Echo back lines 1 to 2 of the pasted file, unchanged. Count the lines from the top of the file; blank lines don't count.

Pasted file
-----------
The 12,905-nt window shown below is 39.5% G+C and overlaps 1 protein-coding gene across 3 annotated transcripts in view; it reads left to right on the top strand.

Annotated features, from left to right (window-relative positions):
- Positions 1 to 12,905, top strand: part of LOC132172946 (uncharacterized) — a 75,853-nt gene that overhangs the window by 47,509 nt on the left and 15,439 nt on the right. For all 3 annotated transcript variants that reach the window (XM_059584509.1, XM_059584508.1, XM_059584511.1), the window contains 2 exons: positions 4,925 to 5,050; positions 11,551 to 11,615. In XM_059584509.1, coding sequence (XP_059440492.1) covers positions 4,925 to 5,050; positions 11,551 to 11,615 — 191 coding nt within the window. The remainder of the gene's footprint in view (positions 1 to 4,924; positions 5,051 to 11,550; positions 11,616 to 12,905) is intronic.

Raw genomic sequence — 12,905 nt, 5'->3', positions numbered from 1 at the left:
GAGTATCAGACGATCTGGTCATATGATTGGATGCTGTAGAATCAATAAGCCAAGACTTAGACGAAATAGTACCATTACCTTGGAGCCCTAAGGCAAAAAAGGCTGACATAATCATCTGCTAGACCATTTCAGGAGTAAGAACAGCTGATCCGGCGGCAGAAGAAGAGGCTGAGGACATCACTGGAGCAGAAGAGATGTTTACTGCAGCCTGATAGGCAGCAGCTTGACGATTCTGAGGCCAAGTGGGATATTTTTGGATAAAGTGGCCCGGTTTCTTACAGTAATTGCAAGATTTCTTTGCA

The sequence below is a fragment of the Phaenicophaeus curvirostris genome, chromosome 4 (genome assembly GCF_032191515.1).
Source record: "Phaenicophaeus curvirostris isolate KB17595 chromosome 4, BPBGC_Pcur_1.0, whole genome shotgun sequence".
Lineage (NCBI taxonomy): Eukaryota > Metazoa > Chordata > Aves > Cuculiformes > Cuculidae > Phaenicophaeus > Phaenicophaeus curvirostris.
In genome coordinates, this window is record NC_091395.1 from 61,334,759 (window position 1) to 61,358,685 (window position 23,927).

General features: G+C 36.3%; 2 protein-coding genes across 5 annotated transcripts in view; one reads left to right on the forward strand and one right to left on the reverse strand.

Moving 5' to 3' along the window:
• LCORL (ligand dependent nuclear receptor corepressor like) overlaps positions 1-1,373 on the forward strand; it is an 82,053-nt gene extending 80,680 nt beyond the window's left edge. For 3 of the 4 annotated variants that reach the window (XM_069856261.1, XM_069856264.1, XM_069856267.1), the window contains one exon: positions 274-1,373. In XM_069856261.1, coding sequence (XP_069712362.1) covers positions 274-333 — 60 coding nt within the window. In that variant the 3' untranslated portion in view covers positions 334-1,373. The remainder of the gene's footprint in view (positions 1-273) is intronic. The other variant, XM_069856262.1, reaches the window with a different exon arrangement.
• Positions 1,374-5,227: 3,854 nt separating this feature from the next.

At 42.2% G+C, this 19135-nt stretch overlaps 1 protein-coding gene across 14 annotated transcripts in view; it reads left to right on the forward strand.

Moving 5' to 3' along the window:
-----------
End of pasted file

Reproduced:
The 12,905-nt window shown below is 39.5% G+C and overlaps 1 protein-coding gene across 3 annotated transcripts in view; it reads left to right on the top strand.

Annotated features, from left to right (window-relative positions):